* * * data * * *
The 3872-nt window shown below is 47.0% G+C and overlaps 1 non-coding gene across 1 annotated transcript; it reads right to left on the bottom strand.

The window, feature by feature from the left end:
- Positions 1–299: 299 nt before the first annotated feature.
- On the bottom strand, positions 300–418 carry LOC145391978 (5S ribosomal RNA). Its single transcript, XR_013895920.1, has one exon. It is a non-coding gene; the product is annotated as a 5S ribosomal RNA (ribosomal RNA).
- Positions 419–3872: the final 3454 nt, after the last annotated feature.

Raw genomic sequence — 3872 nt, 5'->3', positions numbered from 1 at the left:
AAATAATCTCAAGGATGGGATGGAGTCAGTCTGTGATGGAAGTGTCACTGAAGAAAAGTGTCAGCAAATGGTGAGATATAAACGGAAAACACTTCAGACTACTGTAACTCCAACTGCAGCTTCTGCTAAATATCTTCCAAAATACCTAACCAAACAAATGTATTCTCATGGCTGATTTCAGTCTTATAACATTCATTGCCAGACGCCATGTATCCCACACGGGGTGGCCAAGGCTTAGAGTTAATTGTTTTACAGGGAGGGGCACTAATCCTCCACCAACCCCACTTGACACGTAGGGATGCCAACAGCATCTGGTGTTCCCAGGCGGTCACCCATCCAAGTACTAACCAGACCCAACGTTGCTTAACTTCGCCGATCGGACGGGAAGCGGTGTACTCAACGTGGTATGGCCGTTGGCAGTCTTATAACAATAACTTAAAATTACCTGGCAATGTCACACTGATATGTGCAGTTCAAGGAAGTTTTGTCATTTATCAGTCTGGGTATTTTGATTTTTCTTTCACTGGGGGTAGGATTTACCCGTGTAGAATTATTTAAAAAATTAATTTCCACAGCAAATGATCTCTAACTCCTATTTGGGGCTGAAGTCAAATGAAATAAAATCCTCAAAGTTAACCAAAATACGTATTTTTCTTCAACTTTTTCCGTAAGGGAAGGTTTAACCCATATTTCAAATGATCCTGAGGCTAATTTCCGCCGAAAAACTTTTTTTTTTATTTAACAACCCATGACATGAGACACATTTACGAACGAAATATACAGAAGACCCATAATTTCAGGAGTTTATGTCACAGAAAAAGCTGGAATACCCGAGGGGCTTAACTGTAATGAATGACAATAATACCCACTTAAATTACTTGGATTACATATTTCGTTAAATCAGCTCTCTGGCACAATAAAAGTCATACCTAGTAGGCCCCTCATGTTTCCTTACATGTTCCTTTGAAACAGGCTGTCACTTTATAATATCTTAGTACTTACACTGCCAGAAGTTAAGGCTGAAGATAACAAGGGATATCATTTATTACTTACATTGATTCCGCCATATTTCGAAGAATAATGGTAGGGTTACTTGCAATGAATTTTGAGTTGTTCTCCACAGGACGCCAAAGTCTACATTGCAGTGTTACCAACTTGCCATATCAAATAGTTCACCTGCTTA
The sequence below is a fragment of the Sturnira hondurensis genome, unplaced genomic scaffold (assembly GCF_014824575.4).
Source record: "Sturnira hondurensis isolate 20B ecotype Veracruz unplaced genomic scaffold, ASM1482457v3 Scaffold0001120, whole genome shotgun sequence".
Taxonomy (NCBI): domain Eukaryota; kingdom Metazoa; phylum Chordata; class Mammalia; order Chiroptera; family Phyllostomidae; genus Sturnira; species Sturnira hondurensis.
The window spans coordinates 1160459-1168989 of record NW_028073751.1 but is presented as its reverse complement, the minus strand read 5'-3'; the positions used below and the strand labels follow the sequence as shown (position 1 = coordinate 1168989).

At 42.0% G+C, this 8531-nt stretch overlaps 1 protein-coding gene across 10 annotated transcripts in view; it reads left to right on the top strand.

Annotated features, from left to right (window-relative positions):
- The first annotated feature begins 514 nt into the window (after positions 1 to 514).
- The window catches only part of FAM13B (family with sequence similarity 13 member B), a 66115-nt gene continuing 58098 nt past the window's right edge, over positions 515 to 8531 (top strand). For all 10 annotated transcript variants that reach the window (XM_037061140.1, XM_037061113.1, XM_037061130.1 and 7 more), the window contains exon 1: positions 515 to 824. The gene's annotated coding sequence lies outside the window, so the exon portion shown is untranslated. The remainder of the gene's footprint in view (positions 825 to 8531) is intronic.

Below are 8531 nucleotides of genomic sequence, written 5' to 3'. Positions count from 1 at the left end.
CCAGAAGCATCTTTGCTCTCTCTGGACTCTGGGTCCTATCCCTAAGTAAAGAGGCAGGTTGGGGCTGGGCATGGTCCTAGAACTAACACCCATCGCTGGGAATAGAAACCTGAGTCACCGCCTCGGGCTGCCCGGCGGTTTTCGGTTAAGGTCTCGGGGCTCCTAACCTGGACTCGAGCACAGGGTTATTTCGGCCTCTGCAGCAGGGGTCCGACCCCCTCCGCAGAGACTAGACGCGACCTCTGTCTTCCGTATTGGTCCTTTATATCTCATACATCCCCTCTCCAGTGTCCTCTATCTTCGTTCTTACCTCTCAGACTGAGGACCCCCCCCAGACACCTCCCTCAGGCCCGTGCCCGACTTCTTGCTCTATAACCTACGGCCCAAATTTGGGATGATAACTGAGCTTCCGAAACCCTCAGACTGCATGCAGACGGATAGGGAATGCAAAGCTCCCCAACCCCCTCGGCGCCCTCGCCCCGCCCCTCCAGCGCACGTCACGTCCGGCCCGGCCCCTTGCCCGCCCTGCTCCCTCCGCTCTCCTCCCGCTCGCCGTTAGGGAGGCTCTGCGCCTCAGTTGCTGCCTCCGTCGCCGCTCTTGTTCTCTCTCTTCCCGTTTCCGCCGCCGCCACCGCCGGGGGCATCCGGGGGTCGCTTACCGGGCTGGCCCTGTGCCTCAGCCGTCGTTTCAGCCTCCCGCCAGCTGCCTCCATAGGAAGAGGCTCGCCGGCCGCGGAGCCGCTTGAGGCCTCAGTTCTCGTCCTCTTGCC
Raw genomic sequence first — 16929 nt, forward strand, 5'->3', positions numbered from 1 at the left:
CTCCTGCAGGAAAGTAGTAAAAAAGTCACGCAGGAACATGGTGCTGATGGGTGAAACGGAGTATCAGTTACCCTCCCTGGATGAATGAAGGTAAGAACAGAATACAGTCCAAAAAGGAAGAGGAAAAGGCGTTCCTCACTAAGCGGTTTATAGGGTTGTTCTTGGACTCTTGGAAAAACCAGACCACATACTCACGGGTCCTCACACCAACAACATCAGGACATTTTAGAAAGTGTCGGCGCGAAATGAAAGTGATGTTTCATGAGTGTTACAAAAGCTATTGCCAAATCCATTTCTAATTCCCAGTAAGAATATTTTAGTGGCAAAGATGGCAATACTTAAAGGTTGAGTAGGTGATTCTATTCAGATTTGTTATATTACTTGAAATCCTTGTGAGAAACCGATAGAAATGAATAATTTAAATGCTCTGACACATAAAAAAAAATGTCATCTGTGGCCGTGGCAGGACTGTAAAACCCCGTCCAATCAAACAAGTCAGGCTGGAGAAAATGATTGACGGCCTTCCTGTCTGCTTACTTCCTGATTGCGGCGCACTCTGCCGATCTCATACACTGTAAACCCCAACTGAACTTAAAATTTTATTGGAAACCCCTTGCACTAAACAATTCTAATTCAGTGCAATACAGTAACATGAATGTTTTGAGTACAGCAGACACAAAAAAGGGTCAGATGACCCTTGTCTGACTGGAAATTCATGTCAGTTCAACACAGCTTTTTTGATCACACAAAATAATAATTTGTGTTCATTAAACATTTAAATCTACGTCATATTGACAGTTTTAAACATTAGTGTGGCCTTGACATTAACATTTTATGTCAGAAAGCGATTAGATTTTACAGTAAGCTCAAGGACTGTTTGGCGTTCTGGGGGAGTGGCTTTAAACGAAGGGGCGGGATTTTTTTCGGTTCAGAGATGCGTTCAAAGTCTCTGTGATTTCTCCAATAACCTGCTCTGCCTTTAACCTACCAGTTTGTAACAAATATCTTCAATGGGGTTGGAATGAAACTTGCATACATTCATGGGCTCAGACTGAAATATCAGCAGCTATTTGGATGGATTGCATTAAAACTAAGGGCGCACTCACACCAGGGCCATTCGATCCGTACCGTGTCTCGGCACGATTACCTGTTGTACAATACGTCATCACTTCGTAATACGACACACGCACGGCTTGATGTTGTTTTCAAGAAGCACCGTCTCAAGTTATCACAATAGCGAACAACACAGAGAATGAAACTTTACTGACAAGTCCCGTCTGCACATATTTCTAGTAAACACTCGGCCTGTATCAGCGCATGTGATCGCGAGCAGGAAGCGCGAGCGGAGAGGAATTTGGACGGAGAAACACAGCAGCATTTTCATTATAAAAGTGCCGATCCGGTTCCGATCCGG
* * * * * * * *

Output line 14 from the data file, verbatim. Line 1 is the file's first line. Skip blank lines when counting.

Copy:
- The first annotated feature begins 514 nt into the window (after positions 1 to 514).